IPC bans Russia, Belarus Paralympic committees

Russia Paralympic Flag
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Russia and Belarus’ Paralympic committees were banned by the International Paralympic Committee (IPC), likely into next fall.

Russia and Belarus cannot enter athletes into World Para Sport events during the suspension. The IPC has not said whether Russia and Belarus athletes could compete separate from their national committees, such as neutral competitors, if and when any other suspension for the war in Ukraine is lifted.

The IPC said that the eligibility of Russia and Belarus for the 2024 Paris Paralympics is a decision for the next general assembly, likely in the fourth quarter of 2023.

At an extraordinary general assembly Wednesday, IPC members voted to suspend Russia and Belarus’ Paralympic committees for the same reason: “due to its inability to comply with membership obligations under the IPC Constitution.”

The vote for Russia was 64 to 39 with 16 abstentions. The vote for Belarus was 54 to 45 with 18 abstentions.

“I want us to live in a world where sport unites the world in peaceful competition, enabling athletes to compete against their rivals to the best of their abilities in a safe and secure environment,” IPC President Andrew Parsons said. “The situation that the world of sport faces right now is highly charged and complex. I hope and pray that the conflict in Ukraine ends as soon as possible, that peace is secured, and that no more innocent lives are lost or impacted.”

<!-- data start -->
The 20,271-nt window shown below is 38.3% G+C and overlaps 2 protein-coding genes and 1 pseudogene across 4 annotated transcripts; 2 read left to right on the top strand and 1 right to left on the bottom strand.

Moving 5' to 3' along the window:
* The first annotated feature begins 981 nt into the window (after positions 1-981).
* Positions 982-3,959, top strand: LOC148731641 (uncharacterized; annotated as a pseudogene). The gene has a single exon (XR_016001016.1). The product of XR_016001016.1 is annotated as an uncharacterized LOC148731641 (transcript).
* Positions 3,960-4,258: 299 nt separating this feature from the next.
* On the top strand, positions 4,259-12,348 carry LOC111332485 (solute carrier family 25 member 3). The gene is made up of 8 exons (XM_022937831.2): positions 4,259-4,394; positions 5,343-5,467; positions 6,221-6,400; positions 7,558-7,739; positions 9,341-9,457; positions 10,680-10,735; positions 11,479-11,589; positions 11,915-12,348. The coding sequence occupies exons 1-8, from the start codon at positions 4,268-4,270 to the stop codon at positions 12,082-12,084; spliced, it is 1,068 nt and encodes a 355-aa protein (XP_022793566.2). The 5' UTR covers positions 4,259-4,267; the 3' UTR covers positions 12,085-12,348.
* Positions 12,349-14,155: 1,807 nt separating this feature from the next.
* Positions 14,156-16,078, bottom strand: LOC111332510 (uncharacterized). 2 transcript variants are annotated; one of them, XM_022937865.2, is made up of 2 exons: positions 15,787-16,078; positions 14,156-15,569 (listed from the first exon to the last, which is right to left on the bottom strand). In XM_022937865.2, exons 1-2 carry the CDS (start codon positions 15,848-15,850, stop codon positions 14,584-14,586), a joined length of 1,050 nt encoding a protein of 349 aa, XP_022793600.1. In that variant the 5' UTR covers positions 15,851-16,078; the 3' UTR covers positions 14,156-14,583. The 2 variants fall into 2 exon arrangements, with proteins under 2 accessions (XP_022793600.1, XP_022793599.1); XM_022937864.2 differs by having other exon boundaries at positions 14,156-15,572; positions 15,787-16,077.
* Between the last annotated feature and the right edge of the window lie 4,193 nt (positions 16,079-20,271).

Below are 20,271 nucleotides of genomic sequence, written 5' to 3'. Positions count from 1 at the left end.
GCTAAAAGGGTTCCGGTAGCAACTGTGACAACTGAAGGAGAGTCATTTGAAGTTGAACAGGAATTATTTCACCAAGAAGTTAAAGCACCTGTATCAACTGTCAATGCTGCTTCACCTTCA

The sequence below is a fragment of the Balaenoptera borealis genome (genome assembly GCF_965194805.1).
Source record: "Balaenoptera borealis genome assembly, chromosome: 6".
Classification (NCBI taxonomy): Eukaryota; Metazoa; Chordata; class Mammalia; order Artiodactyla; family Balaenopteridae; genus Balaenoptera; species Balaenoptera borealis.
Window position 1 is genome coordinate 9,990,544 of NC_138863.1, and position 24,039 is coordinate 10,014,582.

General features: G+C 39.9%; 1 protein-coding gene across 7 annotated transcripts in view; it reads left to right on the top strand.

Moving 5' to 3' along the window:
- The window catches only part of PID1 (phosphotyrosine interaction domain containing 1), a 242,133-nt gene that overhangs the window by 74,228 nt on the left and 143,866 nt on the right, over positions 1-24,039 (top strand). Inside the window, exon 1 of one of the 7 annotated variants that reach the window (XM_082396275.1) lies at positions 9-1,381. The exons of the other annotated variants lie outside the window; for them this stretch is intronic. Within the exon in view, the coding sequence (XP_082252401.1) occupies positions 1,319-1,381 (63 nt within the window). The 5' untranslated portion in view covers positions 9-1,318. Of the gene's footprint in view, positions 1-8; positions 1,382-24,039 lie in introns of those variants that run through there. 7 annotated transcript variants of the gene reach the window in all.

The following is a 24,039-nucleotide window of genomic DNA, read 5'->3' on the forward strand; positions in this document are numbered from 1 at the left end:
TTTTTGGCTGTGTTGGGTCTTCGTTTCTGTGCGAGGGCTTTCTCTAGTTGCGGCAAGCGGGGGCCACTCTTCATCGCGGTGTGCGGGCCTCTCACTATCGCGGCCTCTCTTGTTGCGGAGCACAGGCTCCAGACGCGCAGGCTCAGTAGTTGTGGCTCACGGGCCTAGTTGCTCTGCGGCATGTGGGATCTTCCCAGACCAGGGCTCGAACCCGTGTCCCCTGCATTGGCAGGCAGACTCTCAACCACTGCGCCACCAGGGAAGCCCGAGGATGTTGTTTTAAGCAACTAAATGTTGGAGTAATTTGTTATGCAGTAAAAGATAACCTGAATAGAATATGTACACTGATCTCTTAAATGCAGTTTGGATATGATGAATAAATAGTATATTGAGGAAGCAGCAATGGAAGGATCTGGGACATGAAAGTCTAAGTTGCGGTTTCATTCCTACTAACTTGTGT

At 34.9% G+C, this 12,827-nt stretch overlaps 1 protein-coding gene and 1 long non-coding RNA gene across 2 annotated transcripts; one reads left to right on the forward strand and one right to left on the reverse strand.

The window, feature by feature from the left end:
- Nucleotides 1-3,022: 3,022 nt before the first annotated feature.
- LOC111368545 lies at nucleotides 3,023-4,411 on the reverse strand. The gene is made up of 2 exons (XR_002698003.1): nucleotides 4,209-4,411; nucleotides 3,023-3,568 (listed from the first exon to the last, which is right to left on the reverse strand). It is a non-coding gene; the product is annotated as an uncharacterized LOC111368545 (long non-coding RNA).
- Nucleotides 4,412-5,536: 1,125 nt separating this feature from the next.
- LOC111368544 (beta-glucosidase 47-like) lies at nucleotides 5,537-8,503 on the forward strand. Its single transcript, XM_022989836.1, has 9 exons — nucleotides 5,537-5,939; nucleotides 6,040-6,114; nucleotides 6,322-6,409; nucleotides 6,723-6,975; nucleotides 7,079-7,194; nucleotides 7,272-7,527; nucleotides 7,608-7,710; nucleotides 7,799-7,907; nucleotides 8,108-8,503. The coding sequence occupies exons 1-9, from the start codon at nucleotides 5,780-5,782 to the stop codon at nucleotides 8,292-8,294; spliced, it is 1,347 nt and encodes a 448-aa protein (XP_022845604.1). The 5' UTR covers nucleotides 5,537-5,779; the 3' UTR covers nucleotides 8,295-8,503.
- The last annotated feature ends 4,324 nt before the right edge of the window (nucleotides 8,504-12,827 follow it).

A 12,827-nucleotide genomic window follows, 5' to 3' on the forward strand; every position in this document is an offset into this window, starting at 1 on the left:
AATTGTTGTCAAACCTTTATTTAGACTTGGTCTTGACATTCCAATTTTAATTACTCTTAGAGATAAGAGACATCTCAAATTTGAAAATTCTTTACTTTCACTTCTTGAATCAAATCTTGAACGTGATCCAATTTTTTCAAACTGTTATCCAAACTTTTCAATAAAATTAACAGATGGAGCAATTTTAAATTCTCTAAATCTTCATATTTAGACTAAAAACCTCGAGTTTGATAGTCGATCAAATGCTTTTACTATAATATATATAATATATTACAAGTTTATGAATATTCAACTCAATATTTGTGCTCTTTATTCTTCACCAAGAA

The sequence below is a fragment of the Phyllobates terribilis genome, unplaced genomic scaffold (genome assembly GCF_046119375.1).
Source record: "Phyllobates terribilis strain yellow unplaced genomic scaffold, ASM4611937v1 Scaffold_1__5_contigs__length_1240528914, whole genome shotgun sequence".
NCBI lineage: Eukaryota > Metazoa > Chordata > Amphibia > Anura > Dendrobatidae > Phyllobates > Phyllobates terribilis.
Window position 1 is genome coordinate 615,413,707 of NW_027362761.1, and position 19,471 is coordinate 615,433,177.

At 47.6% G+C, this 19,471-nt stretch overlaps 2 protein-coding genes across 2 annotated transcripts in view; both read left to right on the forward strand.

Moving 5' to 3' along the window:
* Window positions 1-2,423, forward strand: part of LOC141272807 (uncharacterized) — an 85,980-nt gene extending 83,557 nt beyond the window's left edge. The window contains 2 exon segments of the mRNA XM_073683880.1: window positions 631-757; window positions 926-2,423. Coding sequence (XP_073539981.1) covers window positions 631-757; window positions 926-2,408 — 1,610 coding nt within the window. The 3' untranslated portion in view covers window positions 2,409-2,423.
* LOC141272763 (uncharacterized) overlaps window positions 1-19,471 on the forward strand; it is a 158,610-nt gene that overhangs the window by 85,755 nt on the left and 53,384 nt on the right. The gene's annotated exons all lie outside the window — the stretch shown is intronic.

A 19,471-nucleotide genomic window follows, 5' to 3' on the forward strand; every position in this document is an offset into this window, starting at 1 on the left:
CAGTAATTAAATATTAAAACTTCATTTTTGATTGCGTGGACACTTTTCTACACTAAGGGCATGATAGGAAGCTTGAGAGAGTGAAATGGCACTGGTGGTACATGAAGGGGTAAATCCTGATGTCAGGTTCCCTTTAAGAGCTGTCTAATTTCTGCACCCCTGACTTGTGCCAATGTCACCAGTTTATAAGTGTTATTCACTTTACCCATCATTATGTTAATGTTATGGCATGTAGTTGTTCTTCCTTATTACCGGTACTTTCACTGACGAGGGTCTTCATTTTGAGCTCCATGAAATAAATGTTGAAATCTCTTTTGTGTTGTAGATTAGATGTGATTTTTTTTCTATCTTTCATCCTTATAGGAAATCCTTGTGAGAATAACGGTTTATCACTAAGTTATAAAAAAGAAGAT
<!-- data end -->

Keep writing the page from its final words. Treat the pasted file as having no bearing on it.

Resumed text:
They can appeal. Barring a successful appeal, the suspensions can only be lifted at an IPC general assembly, the next slated for late 2023.

Athletes from Russia and Belarus were barred from last March’s Paralympic Winter Games the day before the Opening Ceremony in a reversal from a decision 20 hours earlier that would have allowed Russians and Belarusians to compete as neutrals without their national flags, symbols and anthems.

The reasoning was that ensuring safety at the athletes’ village was becoming untenable, and athletes from many other nations vowed to not compete if Russia and Belarus athletes remained in the Games.

Russia invaded Ukraine the week before those Paralympics began.

Russian athletes competed at the Tokyo Paralympics under the Russian Paralympic Committee flag and without the national anthem as part of sanctions for the nation’s doping violations. They finished third in total medals, behind China and Great Britain and ahead of the U.S.

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Olympic flame to travel by sea for Paris 2024, welcomed by armada

Paris 2024 Olympic Torch Relay Marseille
Paris 2024
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The Olympic flame will travel from Athens to Marseille by ship in spring 2024 to begin the France portion of the torch relay that ends in Paris on July 26, 2024.

The torch relay always begins in the ancient Olympic site of Olympia, Greece, where the sun’s rays light the flame. It will be passed by torch until it reaches Athens.